Tuesday, March 8, 2011

Managing Stress

For my class Neurophysio class all of the students had to go to the Stress Management Lab at BYU and participate in some of the diagnostics that they have there. You can find some of their resources and services that they provide by clicking here.

It's kind of funny and about what you'd expect when you walk in: there is one of those little running water things sounding constantly, a few plants scattered throughout the room, and then a nice big comfortable chair from which to do all of the assessments.

The lab technician has you watch a ball descend up and down and you are supposed to time you breathing according to the rise, falls, and pauses while your heart rate is being monitored. I think it's kind of hokey, but I also kind of like these things too.

I fully recognize the value of meditation/relaxation exercises, and I love the deep-breathing stuff because it really does help to get myself more centered. All of this is part of why I want to get into yoga more, because while it is a work-out and would help with stress, I kind of like the meditative side to it all. In the lab, the person has you progress from 7.0 breaths a minute down to 4.5. If you're interested in checking it out, you can follow that link above and they have the program that is used for free (30 days) and you can even download the audio files after which you pattern your breathing. Know what's kind of cool? There is a deep-breathing exercise machine that you can now purchase at Costco that is the only thing approved by the FDA that is not some type of drug to help lower your blood pressure. You can find that here. It's just kind of cool.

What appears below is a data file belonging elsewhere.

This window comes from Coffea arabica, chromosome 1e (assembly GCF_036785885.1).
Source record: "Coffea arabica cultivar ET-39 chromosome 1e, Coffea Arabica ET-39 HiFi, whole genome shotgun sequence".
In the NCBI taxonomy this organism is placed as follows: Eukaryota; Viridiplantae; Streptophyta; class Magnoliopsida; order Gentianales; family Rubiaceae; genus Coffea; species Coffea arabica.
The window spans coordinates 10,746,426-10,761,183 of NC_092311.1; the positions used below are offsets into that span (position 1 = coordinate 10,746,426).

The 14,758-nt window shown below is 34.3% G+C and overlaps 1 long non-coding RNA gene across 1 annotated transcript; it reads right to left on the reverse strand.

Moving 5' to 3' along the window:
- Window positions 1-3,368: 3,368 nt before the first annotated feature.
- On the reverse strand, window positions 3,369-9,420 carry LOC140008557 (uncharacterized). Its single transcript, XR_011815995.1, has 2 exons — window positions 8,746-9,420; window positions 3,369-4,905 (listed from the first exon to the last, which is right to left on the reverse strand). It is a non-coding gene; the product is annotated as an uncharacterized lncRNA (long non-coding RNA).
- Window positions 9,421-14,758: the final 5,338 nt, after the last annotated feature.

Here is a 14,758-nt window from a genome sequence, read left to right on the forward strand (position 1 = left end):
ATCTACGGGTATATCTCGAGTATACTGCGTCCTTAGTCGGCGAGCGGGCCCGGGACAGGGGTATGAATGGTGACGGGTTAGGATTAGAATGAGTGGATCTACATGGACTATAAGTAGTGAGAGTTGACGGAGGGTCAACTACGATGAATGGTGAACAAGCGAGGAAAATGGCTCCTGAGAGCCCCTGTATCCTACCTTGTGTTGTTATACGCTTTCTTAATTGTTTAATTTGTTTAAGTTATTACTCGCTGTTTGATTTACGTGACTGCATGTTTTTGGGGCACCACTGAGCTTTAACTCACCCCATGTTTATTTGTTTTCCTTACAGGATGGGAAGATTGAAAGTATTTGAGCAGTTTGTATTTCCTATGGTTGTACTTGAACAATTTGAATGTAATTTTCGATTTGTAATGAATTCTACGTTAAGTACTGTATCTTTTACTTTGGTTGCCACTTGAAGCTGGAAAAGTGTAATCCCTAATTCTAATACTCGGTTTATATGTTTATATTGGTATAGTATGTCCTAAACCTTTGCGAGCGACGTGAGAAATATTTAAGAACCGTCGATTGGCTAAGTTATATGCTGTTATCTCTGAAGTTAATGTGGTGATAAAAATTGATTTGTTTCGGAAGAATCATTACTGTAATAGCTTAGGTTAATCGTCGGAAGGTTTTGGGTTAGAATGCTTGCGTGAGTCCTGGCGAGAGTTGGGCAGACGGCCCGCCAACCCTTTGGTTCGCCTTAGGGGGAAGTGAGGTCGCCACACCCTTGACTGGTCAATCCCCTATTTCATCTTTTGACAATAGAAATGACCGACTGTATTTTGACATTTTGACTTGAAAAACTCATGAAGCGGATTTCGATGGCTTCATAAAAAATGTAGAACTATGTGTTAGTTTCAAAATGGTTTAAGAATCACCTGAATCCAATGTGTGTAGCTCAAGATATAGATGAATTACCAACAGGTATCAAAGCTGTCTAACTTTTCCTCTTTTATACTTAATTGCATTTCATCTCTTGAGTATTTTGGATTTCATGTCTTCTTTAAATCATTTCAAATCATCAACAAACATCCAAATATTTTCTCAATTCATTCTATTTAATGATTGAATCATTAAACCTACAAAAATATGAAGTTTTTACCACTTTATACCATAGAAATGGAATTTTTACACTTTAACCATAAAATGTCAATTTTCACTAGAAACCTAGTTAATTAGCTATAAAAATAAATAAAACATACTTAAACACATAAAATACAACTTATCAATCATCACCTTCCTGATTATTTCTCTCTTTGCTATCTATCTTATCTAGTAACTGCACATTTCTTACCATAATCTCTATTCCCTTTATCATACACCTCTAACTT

The technician monitoring me noticed right away that I have a pretty strong heart. Ever since I can remember my resting heart rate is somewhere in the low 50s. Yesterday it clocked in at about 51. What's kind of neat is that your sympathetic and parasympathetic systems turn on and off as you inhale and exhale, so your heart naturally rises and falls with every breath you take. My range spread from 40-70 from inhale to exhale.

My favorite part of the thing was when she was showing me how sensitive the instruments are when measuring heart rate and the waves of the beats. Apparently I have a really great ability to center myself and get my autonomic system regular, but there was one point in the session where she asked if my thoughts had drifted off and I had become distracted. Then she hooked me up to the machine to redo that segment, and then asked me to think about different positive thoughts and then anything that is stressful. My heart rate and breathing then started to bounce all over the place. It was crazy to see how much that psycho-physio stuff really can affect your system.

Anyway, just kind of neat.

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